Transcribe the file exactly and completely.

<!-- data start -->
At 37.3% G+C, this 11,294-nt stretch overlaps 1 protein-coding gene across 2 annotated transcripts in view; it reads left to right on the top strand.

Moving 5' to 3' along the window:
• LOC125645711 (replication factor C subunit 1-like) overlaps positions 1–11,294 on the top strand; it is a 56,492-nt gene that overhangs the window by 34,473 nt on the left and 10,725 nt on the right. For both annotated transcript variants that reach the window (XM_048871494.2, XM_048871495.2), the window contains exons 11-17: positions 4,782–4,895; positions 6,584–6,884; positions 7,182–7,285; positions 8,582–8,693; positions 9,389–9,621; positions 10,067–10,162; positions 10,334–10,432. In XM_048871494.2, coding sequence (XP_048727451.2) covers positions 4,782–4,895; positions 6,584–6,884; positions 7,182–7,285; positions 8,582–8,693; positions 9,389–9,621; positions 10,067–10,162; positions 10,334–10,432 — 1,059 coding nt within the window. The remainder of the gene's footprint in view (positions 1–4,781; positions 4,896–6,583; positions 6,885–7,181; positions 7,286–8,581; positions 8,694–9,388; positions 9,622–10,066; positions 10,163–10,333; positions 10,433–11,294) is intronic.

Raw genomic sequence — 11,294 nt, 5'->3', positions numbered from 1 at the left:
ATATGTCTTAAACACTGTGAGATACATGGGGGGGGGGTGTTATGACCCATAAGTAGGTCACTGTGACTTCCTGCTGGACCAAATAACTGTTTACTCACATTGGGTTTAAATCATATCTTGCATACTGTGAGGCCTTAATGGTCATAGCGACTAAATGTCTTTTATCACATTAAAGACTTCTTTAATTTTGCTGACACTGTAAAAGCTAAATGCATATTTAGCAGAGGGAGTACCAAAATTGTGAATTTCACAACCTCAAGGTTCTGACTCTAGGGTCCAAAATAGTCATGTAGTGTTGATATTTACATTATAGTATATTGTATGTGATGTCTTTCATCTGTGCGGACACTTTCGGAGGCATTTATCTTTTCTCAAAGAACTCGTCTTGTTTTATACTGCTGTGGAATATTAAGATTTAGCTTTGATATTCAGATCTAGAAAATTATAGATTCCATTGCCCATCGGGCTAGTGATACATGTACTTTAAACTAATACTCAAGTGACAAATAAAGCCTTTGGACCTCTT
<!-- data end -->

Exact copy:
At 37.3% G+C, this 11,294-nt stretch overlaps 1 protein-coding gene across 2 annotated transcripts in view; it reads left to right on the top strand.

Moving 5' to 3' along the window:
• LOC125645711 (replication factor C subunit 1-like) overlaps positions 1–11,294 on the top strand; it is a 56,492-nt gene that overhangs the window by 34,473 nt on the left and 10,725 nt on the right. For both annotated transcript variants that reach the window (XM_048871494.2, XM_048871495.2), the window contains exons 11-17: positions 4,782–4,895; positions 6,584–6,884; positions 7,182–7,285; positions 8,582–8,693; positions 9,389–9,621; positions 10,067–10,162; positions 10,334–10,432. In XM_048871494.2, coding sequence (XP_048727451.2) covers positions 4,782–4,895; positions 6,584–6,884; positions 7,182–7,285; positions 8,582–8,693; positions 9,389–9,621; positions 10,067–10,162; positions 10,334–10,432 — 1,059 coding nt within the window. The remainder of the gene's footprint in view (positions 1–4,781; positions 4,896–6,583; positions 6,885–7,181; positions 7,286–8,581; positions 8,694–9,388; positions 9,622–10,066; positions 10,163–10,333; positions 10,433–11,294) is intronic.

Raw genomic sequence — 11,294 nt, 5'->3', positions numbered from 1 at the left:
ATATGTCTTAAACACTGTGAGATACATGGGGGGGGGGTGTTATGACCCATAAGTAGGTCACTGTGACTTCCTGCTGGACCAAATAACTGTTTACTCACATTGGGTTTAAATCATATCTTGCATACTGTGAGGCCTTAATGGTCATAGCGACTAAATGTCTTTTATCACATTAAAGACTTCTTTAATTTTGCTGACACTGTAAAAGCTAAATGCATATTTAGCAGAGGGAGTACCAAAATTGTGAATTTCACAACCTCAAGGTTCTGACTCTAGGGTCCAAAATAGTCATGTAGTGTTGATATTTACATTATAGTATATTGTATGTGATGTCTTTCATCTGTGCGGACACTTTCGGAGGCATTTATCTTTTCTCAAAGAACTCGTCTTGTTTTATACTGCTGTGGAATATTAAGATTTAGCTTTGATATTCAGATCTAGAAAATTATAGATTCCATTGCCCATCGGGCTAGTGATACATGTACTTTAAACTAATACTCAAGTGACAAATAAAGCCTTTGGACCTCTT